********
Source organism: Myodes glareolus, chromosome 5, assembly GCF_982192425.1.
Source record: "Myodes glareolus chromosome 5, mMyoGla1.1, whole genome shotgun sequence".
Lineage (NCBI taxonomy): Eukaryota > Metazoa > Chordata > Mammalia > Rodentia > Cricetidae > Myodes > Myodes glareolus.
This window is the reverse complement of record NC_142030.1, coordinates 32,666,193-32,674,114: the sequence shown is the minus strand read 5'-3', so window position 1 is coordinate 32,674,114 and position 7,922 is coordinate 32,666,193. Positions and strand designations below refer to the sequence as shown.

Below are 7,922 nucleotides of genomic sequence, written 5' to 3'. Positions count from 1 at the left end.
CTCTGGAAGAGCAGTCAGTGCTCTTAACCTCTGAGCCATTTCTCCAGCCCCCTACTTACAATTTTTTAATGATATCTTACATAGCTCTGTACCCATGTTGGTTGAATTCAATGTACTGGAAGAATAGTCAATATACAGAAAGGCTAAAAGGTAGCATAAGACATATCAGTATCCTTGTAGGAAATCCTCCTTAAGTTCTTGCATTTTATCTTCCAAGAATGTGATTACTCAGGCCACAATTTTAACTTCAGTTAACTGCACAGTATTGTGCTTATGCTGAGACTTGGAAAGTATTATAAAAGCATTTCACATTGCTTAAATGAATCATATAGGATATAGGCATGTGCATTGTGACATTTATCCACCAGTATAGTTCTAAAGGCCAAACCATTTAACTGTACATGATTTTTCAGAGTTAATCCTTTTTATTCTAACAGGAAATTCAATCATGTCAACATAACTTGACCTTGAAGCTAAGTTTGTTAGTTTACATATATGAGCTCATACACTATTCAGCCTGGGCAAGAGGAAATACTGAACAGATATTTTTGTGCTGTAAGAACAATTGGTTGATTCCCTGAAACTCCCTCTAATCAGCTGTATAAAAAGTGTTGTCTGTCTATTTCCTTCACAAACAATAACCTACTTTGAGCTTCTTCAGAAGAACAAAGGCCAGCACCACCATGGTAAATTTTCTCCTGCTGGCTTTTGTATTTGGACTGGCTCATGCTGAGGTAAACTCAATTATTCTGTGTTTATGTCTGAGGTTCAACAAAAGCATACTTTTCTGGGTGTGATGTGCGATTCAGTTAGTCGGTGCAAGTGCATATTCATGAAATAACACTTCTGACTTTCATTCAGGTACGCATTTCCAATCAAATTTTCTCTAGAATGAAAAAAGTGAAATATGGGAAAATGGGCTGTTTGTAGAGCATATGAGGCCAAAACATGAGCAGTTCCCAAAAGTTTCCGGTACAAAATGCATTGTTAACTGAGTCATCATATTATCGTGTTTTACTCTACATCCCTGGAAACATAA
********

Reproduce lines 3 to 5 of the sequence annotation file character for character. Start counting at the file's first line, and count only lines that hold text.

Lineage (NCBI taxonomy): Eukaryota > Metazoa > Chordata > Mammalia > Rodentia > Cricetidae > Myodes > Myodes glareolus.
This window is the reverse complement of record NC_142030.1, coordinates 32,666,193-32,674,114: the sequence shown is the minus strand read 5'-3', so window position 1 is coordinate 32,674,114 and position 7,922 is coordinate 32,666,193. Positions and strand designations below refer to the sequence as shown.

Below are 7,922 nucleotides of genomic sequence, written 5' to 3'. Positions count from 1 at the left end.